Wheat constitutes almost 30% of all global cereal production, with two species, the common bread wheat (Triticum aestivum vulgare) and the macaroni wheat, the durum form (T. turgidum), being most widely cultivated.
There are two types of wheat <<winter>> and <<spring>>. Winter wheat is grown in areas where the soil does not freeze hard; planting taking place in autumn with harvesting the following summer. Areas with cold winters grow spring wheat, which is sown in early spring and harvested before frosts begin in late autumn
Winter wheat produces a soft grain which makes a fine flour useful for making biscuit and cakes. Harder spring wheat grains make a granular flour ideal for making bread.
Wheat improvement programmes have already identified varieties that show a tolerance to otherwise toxic levels of free aluminium the soil, and seeds which perform well in acidic soils. But relatively little effort has been made to use modern breeding techniques to adapt wheat plants to soils of poor nutritional status, such as those in much of the tropics. Furthermore, there is scant evidence to suggest that increased protein content in either wheat or Triticale can be combined with high-yield, (protein deficiency being an important factor in improving health in developing countries).
In the past, wheat consumption has been an indicator of the degree of industrialisation and urbanisation of a country. Demand for leavened bread in the northern industrialized countries rose dramatically in the 19th century, but has been on the decline ever since. Meanwhile, as counties in Asia, Africa and the Pacific continue to become more developed, the demand for bread is rising, especially in the cities.
Several of these nations are resorting to a rarety of ploys to try and reduce the burden of wheat imports. A composite Flour Programme was begun by the FAO in 1965, which encouraged people to use flours and starches other than wheat in bakery products. As a result, in Senegal, two kinds of composite wheat flour were introduced. <<Completely new bread>> uses wheat flour mixed with 30% millet flour and 7% peanut flour. <<Normal wheat bread>> has 20% cassava starch, enriched with soya or peanut flour. In Brazil, all wheat flour products must use at least 5% cassava flour.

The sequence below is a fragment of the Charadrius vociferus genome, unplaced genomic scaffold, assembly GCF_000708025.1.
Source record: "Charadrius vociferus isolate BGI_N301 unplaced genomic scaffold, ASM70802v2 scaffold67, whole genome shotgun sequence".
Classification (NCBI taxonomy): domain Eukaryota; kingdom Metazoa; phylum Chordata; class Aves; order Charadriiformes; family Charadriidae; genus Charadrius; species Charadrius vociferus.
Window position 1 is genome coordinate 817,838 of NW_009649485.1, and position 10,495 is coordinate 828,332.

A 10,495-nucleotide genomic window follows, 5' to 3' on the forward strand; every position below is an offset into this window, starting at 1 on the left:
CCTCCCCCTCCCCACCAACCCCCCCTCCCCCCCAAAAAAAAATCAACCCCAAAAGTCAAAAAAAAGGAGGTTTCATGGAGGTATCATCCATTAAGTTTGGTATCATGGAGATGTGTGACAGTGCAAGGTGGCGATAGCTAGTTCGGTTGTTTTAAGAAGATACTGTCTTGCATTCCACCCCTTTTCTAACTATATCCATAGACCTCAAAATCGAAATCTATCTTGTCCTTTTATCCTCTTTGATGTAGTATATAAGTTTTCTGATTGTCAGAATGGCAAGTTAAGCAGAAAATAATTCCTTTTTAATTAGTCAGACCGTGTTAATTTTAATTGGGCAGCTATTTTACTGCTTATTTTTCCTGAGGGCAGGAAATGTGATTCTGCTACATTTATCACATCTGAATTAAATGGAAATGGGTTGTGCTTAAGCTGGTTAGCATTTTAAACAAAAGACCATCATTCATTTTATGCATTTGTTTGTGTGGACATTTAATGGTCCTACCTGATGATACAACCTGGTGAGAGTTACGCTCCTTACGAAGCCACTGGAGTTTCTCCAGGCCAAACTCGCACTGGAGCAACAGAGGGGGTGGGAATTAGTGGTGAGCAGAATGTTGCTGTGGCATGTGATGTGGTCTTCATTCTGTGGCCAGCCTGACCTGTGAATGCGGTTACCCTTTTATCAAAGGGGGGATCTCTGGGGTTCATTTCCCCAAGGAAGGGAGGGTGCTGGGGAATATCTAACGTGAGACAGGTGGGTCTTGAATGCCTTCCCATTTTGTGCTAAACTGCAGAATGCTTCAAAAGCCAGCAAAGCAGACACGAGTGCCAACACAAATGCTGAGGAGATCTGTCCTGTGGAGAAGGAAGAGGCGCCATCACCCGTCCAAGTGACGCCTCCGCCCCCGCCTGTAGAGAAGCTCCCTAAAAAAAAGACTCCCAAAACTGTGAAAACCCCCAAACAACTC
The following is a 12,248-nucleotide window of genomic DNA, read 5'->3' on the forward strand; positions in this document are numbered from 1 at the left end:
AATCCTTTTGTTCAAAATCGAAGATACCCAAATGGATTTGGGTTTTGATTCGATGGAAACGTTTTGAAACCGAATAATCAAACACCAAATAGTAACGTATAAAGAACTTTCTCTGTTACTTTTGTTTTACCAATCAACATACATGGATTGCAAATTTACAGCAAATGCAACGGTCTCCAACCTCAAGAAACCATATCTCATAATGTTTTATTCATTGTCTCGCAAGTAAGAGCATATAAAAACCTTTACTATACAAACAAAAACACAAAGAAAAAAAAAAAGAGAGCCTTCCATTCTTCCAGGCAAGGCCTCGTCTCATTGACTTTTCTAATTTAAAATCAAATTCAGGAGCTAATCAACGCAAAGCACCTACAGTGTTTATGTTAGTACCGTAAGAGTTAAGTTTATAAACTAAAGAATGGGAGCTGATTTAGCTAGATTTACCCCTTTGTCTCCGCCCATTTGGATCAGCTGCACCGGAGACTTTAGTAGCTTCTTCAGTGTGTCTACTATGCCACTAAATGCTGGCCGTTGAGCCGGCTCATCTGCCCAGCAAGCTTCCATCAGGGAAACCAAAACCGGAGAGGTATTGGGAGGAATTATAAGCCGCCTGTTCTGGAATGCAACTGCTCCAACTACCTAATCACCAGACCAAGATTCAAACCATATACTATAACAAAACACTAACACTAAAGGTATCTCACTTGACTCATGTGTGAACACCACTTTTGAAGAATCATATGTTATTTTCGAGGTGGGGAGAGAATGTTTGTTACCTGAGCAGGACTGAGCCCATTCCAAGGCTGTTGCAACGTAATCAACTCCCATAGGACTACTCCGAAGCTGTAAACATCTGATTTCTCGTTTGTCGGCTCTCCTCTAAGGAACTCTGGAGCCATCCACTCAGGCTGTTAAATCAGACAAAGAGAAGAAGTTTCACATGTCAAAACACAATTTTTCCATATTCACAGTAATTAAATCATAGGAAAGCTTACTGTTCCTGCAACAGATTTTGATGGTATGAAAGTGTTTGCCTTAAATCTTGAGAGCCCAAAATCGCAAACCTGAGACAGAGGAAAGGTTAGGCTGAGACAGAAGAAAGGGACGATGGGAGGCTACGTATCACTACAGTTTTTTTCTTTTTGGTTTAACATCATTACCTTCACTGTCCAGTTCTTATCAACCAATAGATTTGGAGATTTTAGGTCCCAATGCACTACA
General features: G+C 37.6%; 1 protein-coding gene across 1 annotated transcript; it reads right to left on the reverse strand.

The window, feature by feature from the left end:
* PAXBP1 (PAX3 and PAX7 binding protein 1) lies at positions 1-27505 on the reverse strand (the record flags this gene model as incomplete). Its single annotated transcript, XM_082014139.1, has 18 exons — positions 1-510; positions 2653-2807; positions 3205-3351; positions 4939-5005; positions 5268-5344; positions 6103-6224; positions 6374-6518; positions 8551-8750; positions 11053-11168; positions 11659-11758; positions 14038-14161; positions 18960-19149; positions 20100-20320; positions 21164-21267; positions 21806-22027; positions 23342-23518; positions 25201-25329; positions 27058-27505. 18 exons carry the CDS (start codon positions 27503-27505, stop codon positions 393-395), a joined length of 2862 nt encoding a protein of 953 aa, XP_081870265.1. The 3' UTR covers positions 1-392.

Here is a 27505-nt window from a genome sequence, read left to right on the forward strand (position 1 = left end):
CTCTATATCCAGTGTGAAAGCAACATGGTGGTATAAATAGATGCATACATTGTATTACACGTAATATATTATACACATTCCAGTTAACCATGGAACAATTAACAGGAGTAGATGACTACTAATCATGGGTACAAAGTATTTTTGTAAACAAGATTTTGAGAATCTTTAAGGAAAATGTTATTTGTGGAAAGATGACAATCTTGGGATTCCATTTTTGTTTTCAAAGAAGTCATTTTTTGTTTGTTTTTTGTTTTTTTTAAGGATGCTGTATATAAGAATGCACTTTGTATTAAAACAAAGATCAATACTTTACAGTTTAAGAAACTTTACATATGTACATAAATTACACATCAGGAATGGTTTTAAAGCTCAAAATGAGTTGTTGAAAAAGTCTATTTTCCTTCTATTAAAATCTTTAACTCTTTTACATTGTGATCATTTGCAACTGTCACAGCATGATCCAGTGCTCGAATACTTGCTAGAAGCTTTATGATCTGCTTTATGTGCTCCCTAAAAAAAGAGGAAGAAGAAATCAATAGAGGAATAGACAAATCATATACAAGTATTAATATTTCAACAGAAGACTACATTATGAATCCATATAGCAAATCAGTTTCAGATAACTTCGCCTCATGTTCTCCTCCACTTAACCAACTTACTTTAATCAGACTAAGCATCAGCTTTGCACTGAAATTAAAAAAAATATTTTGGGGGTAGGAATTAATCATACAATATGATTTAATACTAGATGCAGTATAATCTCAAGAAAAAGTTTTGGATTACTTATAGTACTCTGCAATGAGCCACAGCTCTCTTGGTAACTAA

Satisfying the demand for wheat in the tropics from domestic production will not be easy. Many nations which have regularly imported wheat have established processing facilities, but these have been sited close to the major coastal ports. Unfortunately, this will do little to ease the problems for countries wishing to set up their own wheat industry at any distance from these facilities. In Nigeria, for example, areas with potential for domestic wheat production are 1,000 km from the port-based processing factory, the port also happening to be the largest city and consumer of wheat.
Moreover, large-scale processing mills are not able to deal efficiently and economically with small amount of domestically-grown wheat. It seems likely that small rural processing facilities will have to be established if local wheat production is to be a success.
A Guide to Staple Foods of the World;
Wheat Production Constraints in Tropical
Environments; Klatt A.R. (Ed); CIMMYT 1988
The Fifth Regional Wheat Workshop
Van Ginkel and Tanner (Eds); ClMMYT 1988
Wheat in the Tropics: Whether and When?
Byerlee D and J. Longmire; Ceres 19.3 May 1986
International Agricultural Research and Human
Pinstrup-Anderson, Berg and Froman (Eds)
International Food Policy Research Institute 1984
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